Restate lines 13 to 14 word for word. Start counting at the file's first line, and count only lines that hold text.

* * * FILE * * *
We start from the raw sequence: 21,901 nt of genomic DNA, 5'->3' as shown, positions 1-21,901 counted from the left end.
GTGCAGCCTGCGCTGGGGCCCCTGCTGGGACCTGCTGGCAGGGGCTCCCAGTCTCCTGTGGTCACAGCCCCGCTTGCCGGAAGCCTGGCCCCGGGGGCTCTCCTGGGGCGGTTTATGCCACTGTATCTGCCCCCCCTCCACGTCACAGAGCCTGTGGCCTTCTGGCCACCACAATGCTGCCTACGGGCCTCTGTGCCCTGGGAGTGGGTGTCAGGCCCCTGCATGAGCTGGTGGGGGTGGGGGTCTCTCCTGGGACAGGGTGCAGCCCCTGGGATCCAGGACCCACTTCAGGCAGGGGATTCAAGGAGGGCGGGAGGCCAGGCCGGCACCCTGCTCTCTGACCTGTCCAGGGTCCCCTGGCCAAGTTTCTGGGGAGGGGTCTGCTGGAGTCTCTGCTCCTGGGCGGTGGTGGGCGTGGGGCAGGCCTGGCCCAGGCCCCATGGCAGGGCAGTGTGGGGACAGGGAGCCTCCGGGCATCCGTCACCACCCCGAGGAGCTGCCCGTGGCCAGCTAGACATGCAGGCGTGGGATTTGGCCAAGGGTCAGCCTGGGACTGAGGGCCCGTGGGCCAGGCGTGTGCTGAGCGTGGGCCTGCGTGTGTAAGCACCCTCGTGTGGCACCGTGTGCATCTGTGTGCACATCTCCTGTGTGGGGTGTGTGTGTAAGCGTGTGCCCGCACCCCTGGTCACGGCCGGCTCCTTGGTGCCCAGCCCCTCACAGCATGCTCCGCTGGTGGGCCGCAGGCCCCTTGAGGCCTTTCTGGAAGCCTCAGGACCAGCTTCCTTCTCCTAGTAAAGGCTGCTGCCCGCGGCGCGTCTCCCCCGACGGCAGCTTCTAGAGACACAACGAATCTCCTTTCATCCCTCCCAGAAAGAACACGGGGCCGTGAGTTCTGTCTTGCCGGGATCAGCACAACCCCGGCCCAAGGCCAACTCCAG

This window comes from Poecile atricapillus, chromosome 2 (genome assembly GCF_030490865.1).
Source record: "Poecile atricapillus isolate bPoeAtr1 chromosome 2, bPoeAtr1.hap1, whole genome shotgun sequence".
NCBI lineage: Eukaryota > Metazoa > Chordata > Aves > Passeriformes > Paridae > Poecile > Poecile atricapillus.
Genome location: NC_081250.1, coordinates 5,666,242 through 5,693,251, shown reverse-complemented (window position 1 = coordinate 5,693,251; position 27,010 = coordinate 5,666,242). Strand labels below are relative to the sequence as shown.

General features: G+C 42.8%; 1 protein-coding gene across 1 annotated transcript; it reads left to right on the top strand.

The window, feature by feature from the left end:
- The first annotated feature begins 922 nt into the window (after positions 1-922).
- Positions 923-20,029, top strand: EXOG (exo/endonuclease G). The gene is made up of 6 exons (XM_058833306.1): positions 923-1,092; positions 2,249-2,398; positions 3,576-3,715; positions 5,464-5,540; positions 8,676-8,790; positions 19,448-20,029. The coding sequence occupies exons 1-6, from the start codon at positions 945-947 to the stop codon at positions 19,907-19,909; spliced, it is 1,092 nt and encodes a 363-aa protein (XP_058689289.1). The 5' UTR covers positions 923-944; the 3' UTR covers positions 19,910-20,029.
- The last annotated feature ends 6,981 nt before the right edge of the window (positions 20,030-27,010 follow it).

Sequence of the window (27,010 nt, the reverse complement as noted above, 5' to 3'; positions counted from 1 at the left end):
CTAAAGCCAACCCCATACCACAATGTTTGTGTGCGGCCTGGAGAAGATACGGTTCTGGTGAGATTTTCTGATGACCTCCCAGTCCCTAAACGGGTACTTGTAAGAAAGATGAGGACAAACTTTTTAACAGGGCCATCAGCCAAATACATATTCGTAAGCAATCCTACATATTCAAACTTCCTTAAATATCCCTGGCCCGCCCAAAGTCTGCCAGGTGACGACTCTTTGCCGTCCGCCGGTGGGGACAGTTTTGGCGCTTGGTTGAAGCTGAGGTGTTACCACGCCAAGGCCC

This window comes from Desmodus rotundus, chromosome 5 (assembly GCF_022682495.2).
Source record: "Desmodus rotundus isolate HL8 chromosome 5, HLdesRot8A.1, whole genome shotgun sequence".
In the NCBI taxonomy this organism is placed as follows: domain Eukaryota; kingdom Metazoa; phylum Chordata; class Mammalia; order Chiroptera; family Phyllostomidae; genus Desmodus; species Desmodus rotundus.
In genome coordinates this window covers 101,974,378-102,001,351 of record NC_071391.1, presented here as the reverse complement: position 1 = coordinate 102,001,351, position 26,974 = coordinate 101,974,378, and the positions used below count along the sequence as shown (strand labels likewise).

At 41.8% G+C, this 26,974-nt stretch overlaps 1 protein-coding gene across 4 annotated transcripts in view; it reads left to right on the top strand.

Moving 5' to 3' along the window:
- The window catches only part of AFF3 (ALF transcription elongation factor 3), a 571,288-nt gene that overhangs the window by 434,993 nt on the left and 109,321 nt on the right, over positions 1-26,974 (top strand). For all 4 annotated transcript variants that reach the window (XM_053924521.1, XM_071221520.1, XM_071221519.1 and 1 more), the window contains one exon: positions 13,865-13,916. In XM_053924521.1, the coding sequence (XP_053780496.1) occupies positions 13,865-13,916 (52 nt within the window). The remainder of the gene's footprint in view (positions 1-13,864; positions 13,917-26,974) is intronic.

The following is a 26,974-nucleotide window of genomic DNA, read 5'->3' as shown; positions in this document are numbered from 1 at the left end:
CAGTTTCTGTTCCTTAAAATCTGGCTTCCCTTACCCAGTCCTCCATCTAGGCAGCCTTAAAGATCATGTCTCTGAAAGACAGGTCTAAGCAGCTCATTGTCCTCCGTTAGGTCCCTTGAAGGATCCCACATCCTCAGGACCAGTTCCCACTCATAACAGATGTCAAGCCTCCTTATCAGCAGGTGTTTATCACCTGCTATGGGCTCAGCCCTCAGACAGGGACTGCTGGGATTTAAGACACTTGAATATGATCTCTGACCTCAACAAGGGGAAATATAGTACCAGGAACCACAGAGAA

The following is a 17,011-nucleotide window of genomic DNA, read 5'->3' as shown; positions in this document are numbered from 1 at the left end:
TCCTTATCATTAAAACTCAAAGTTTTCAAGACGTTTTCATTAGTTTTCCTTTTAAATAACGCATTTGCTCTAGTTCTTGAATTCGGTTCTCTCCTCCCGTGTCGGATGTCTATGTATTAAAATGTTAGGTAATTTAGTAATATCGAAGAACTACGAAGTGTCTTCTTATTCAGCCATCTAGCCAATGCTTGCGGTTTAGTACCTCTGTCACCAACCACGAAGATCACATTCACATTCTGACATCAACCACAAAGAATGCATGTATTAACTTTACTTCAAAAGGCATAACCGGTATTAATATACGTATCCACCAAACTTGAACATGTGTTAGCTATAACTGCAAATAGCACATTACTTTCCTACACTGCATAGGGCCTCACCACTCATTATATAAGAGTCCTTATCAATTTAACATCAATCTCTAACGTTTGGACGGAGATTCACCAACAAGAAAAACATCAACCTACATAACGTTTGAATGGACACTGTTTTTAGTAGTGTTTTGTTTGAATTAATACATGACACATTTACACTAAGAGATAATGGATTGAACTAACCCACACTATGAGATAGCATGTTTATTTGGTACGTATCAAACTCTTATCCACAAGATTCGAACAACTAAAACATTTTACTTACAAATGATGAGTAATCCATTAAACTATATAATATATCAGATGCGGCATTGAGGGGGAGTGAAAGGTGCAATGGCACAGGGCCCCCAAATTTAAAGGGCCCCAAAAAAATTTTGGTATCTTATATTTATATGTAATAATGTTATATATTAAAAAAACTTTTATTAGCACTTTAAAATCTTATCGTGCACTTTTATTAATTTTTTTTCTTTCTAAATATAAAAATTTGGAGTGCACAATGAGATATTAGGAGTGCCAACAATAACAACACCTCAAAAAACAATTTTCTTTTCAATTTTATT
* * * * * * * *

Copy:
CTAAAGCCAACCCCATACCACAATGTTTGTGTGCGGCCTGGAGAAGATACGGTTCTGGTGAGATTTTCTGATGACCTCCCAGTCCCTAAACGGGTACTTGTAAGAAAGATGAGGACAAACTTTTTAACAGGGCCATCAGCCAAATACATATTCGTAAGCAATCCTACATATTCAAACTTCCTTAAATATCCCTGGCCCGCCCAAAGTCTGCCAGGTGACGACTCTTTGCCGTCCGCCGGTGGGGACAGTTTTGGCGCTTGGTTGAAGCTGAGGTGTTACCACGCCAAGGCCC

This window comes from Desmodus rotundus, chromosome 5 (assembly GCF_022682495.2).